• (5)3.8 determine equivalent periods of time, including relationships between and among seconds, minutes, hours, days, months, and years [NS/PS 3.5.6]
    • Division Word Problems
      • On pages 317-318, Wilder shares with the reader how Ma made biscuits for breakfast and was able to divide the dough so there was enough for all six family members. Students will write division word problems that relate to sharing food with their family. They will also write in their math journal a response to the following question: If you had a certain amount of food and there was not going to be more available for awhile, how would you divide it among your family (who should get what and how much, just as in the book when Ma made biscuits and Pa had the biggest one and Grace had the smallest)? When finished or time allotted is up, pair students together and have them work on each others problems as well as sharing their responses to the question.
      • Standards Addressed
        • (5)1.19 generated and solve addition, subtraction, multiplication, and division problems using whole numbers and decimals in practical situations [NS/PS 1.5.8]
        • (5) 1.22 use basic facts of addition, subtraction, multiplication, and division with speed and accuracy in computation and problem solving
  • Social Studies
    • Tracking the Ingalls' Route
      • Students will do research as to what routes the Ingalls family took on their journey westward. They will use a map and outline the routes they took. Clicking on this link, Tracking the Ingalls' Route, will lead you to the directions for this interactive activity. It can be modified for your unit. This is a nice way to add technology to your unit of study.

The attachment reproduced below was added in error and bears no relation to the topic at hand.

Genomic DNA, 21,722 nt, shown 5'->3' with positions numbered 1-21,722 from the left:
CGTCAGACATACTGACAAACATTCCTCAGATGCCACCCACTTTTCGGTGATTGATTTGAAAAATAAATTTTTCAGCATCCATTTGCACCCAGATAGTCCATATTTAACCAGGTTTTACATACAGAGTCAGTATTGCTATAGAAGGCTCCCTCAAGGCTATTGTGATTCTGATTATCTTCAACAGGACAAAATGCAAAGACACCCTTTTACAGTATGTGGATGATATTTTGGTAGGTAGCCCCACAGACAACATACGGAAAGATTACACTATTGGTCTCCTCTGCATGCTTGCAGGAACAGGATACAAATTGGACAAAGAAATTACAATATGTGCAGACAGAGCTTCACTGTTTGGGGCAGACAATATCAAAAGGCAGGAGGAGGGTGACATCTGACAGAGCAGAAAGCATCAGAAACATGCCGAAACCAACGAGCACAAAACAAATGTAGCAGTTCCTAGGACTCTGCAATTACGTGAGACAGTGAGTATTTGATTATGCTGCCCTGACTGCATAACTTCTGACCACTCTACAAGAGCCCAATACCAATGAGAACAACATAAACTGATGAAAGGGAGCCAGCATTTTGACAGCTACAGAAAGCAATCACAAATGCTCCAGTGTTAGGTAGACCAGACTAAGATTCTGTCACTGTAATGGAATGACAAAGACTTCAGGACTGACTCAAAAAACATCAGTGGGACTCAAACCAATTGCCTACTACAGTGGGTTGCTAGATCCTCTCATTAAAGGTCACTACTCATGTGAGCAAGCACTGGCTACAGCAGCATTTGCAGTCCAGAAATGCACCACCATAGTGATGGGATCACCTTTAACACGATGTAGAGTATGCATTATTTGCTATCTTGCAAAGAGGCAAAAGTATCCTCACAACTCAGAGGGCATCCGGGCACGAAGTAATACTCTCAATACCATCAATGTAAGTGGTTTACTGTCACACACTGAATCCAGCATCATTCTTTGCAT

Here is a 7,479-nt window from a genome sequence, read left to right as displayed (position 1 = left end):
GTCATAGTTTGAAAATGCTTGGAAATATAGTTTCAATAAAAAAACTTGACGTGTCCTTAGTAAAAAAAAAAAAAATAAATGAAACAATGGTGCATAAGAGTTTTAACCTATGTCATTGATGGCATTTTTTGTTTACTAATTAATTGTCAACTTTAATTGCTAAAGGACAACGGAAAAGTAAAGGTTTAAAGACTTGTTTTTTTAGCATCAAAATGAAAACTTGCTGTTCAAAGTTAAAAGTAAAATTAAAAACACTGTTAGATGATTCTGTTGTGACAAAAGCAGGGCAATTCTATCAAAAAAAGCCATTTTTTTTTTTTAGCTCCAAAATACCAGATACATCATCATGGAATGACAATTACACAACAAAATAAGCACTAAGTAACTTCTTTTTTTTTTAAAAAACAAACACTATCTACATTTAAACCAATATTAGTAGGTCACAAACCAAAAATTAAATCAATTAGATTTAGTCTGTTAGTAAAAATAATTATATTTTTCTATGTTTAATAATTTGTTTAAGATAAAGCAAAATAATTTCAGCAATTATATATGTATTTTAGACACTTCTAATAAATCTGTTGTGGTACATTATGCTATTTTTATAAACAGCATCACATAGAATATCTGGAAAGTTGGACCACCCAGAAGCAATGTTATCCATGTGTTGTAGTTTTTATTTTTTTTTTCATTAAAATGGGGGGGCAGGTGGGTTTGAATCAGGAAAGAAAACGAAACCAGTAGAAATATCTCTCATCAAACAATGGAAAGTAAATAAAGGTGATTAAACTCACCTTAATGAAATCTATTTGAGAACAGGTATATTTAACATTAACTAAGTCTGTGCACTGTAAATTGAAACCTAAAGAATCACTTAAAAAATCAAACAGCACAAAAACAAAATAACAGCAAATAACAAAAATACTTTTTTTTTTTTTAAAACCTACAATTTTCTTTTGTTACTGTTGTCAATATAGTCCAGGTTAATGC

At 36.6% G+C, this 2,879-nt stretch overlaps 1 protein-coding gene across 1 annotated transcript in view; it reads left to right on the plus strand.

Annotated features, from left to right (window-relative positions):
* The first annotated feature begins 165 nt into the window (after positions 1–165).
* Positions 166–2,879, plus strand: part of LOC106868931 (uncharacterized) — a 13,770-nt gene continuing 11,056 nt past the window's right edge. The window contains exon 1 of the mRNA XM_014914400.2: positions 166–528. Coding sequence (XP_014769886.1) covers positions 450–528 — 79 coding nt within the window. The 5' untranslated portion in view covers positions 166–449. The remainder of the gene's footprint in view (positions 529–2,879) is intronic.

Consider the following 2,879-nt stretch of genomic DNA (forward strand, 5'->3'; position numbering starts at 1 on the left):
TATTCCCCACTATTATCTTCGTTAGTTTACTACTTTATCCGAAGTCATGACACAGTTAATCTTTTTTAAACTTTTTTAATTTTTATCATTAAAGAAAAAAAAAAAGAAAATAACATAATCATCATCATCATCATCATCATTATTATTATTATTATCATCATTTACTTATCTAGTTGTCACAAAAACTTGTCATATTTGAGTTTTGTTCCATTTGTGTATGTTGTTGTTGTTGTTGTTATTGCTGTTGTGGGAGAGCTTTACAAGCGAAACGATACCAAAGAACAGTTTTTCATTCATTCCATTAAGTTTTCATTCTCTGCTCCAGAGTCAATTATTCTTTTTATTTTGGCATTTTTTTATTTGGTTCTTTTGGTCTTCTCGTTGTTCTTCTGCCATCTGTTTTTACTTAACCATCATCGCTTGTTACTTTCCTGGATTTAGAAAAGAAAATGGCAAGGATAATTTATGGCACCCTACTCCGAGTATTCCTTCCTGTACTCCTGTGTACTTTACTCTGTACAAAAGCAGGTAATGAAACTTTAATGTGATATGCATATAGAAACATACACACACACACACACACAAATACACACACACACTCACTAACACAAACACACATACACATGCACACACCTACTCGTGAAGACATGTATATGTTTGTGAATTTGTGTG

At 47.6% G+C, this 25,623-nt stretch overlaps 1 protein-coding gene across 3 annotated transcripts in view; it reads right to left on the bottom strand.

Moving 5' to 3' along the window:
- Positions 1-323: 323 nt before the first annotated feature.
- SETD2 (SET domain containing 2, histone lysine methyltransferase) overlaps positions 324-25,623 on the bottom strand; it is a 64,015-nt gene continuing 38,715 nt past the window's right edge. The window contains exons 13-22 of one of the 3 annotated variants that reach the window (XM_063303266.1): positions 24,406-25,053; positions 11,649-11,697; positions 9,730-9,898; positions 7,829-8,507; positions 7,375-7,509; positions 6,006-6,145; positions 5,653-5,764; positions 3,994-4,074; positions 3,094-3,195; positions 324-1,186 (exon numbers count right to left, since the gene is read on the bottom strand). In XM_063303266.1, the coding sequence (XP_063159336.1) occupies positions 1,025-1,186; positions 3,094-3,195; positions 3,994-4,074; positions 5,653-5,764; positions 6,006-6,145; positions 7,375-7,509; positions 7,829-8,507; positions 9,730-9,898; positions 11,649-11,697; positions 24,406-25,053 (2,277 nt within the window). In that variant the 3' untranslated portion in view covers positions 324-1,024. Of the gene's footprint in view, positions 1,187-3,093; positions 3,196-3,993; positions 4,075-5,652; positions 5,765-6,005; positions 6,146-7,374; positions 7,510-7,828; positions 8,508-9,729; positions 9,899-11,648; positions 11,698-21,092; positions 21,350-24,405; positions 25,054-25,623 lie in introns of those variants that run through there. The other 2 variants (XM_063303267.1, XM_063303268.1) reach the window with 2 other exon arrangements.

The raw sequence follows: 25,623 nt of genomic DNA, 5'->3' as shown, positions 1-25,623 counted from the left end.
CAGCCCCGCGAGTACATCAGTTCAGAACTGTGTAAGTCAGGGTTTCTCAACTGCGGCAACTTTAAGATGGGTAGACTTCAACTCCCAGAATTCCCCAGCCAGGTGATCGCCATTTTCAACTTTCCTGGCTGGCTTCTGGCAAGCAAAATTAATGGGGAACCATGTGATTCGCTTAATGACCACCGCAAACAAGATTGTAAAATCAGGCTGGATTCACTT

• Standards Addressed
        • (5)3.3 read and derive geographic information from photographs, maps, graphs, and computer resources [NS 1.5.3]
        • (5)3.13 identify and describe the locations of selected historical events [NS 3.5.1]
    • Create a Pioneer Town!
      • This Pioneer Town website has download able templates for students to construct a Pioneer Town. This would be good to do in small groups. For each building, there is a brief history given for more information. Also included is a link to more Laura Ingalls Wilder activities. Students can use their towns to simulate different parts of the novel or they can be used any way you see fit.
      • Standards Addressed
        • (5)2.17 identify the resources needed for production in households, schools, and community groups [NS 6.5.1]
  • Science
    • Snow Art
      • You will need the following items for this project: Water & containers, Q-tips, Alum, Epsom Salt, Lite Salt, Sugar, & Black Construction Paper (4 half sheets would work just fine). Have students predict which solution will make the best "snow" in their journal or on paper. After the solutions are made have students draw "snow" pictures on the construction paper with the Q-tips. After looking closely at the crystals and the geodes, with a magnifying class, students should record their observations. Discuss how snow is made up of crystals.
      • Standards Addressed
        • (5)2.2 classify materials by their observable, physical, and chemical properties [P5A4]
        • (5)2.3 investigate and describe that by combining two or more materials, the properties of the resulting material can be different from the original materials (vinegar and baking soda, drink mix, salt, and water)[P5A4]
    • Making Rock Candy
      • The following is a link for a recipe and the directions on how to make Rock Candy. Rock Candy is sugar crystals growing together. Since snow is made up of crystals, this is a good tie in to the novel and to activity 1. This activity can be done as a demonstration by the teacher or the directions can by given to students to do at home for extra credit.
      • Standards Addressed
      • (5)2.2 classify materials by their observable, physical, and chemical properties [P5A4]
      • (5)2.3 investigate and describe that by combining two or more materials, the properties of the resulting material can be different from the original materials (vinegar and baking soda, drink mix, salt, and water)[P5A4]

Historical Overview of Chapter Themes